On 11th November, Wolfson College Cambridge Fine Arts Committee and the Need for Nutrition Education/Innovation Programme (NNEdPro), via its inter-disciplinary Global Centre for Nutrition and Health in Cambridge, held an event – Spices of South Asia: a seven decades’ trail. This was part of the exhibition Representing Partition: India and Pakistan at Wolfson College Cambridge.
This programme as a whole was part of the University’s ‘India Unboxed’ series (which marked 70 years since India and Pakistan became independent sovereign nations) and ran alongside other exhibitions in University of Cambridge Museums and at the Centre of South Asian Studies.
Through this event we aimed to promote public understanding of the shared cultural heritage between India and Pakistan as well as South Asia and Britain, using the medium of food, nutrition and spices to explore themes ranging from the arts and humanities through to science, health and society.
The event started with opening remarks and discourse from Margaret Greeves (FRSA, Wolfson); Lord Richard Balfe (FRSS, NNEdPro); Lord Diljit Rana (MBE) and Professor Sadaf Farooqi (FMedSci)
Lord Balfe, Vice Chair of the Parliamentary Friends of India, opened our Spices of South Asia event
Lord Rana explained the importance of food in Indian culture, from offerings in temples to meals that build relationships with friends and family
Prof. Farooqi gave the audience a reflection of how Pakistani and Indian food has become more familiar to the UK and how it has integrated into British cuisine over time.
Panel 1: A Spice Trail from the Khyber Pass to the Sindh Valley and beyond
Saeeda Ahmed MA – Spices of Pakistan and its frontiers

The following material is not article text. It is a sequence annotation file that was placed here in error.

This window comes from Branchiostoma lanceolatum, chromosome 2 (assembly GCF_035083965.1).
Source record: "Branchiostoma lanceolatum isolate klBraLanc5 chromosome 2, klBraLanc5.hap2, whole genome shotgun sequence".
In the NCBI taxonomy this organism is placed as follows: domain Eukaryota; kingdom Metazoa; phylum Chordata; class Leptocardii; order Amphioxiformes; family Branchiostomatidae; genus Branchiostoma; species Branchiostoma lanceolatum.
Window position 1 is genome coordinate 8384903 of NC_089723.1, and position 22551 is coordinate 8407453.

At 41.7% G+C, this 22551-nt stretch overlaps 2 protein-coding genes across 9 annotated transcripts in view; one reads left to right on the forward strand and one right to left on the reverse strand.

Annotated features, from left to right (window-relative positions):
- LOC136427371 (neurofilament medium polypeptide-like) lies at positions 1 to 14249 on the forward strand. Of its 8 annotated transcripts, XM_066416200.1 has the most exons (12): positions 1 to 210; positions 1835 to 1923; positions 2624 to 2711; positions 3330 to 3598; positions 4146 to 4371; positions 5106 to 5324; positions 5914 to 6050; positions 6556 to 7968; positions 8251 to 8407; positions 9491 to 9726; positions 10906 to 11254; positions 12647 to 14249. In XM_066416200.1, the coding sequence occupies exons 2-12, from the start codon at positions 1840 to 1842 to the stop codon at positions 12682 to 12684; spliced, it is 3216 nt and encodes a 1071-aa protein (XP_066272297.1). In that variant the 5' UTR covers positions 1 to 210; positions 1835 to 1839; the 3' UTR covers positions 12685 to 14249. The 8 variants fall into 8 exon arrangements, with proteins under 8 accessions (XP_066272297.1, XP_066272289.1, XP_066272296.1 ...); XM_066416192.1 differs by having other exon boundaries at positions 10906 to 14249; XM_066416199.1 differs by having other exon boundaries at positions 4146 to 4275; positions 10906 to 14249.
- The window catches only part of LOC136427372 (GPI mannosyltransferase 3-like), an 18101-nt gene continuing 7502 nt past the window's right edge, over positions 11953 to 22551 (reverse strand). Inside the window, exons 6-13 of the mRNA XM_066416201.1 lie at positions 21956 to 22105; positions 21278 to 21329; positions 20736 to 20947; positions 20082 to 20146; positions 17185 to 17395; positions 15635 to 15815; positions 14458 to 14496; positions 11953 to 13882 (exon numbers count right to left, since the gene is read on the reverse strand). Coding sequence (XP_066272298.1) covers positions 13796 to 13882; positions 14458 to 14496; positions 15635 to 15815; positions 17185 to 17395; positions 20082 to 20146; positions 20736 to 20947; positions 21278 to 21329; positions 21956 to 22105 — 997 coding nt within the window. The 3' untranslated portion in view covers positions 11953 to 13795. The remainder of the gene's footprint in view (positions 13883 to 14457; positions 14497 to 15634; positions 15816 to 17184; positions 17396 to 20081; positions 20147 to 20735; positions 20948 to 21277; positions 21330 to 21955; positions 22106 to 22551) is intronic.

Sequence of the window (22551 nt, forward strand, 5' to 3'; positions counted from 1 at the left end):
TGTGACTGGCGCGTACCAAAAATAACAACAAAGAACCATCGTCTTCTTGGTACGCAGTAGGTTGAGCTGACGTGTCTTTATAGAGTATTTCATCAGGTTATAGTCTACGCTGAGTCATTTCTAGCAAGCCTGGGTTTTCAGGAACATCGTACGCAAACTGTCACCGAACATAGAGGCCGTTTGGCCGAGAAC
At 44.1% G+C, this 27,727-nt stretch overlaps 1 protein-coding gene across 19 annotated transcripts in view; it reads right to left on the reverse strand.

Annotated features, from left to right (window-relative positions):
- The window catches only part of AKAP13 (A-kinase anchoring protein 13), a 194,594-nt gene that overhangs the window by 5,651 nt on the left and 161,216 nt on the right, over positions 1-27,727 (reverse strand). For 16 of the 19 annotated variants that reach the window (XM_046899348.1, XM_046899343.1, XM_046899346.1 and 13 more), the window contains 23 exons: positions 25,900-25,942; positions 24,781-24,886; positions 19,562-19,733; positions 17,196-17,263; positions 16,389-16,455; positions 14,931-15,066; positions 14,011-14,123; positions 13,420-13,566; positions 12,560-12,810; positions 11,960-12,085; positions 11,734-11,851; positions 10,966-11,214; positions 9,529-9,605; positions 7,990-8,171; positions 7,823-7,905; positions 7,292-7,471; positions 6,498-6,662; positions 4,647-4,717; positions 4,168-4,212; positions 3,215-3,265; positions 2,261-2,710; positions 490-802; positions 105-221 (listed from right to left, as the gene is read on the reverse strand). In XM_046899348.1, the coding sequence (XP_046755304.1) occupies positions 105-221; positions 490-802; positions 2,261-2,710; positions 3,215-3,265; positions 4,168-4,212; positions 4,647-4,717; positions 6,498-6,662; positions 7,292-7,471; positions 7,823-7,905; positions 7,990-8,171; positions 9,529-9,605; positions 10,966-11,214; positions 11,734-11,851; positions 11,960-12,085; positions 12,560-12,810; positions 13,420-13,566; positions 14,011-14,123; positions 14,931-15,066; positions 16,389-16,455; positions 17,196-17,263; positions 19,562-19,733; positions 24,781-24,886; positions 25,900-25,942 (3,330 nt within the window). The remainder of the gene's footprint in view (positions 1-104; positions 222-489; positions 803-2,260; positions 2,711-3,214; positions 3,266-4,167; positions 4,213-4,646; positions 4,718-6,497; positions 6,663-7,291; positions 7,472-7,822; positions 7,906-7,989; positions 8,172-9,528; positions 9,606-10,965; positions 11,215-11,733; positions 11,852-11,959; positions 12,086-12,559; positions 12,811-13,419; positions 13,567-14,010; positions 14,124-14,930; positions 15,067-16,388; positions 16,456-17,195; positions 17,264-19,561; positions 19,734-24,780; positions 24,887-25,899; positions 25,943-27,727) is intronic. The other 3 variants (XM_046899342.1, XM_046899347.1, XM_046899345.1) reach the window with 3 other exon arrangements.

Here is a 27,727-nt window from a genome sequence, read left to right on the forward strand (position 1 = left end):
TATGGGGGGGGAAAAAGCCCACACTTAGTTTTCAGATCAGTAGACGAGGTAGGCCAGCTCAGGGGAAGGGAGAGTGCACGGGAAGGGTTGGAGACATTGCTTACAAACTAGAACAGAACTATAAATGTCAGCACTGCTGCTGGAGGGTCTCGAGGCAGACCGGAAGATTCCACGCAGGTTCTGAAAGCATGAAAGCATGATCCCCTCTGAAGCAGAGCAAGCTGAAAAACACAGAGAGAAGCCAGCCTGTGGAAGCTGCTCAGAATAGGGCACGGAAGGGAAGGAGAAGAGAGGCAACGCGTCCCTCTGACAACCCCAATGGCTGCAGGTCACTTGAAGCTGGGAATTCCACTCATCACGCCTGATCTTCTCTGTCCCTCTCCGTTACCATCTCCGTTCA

Dr Minha Rajput-Ray – The Spice Journey across India, Africa and the seven seas
Saeeda Ahmed, Director of Education Partnerships UK, described the spices used in Peshawar and how the meals in the UK differ to the typical food found of Pakistan
Dr Minha Rajput-Ray (NNEdPro Medical Director) took listeners on a journey across India through the spice route. Her talk described foods and spices of Northern India and the magic of the pickle, before moving to Southern India and a movement to steaming over frying
Panel 2: The Spice of Life: from food on our plates to nutrition and health
Nikitah Ray, Rama Rajput and Urszula Sobanda – South Asian foods and spices in Britain today
Schoolgirl Nikitah Ray talks about her special detective mission – finding new spices in Tesco!
Urszula Sobanda discusses her incredible art projects, which helped introduce primary school children to spices
Nikitah Ray and Rama Rajput discuss the many uses and benefits of Garam Masala
Panel 3: Dr Glenys Jones with Professor Daniele Del Rio KC on South Asian food, spices and human health
Dr. Glenys Jones discusses how we can use spices instead of salt to add flavour to our food, to help reduce our salt intake and help lower our blood pressure
NNEdPro Director Prof. Daniele Del Rio says that spices have potential health benefits but stronger research is needed
The event also included a viewing of displays including artwork and NNEdPro’s Teaching Kitchens Initiative and South Asian Performing Arts including poetry and dance by Divya Ram Kumar and Colleagues. The programme closed with a viewing of Main India-Pakistan Exhibition
The event was co-chaired by Cleo Roberts (Wolfson College Visiting Research Associate) and Professor Sumantra ‘Shumone’ Ray (Wolfson College Fellow)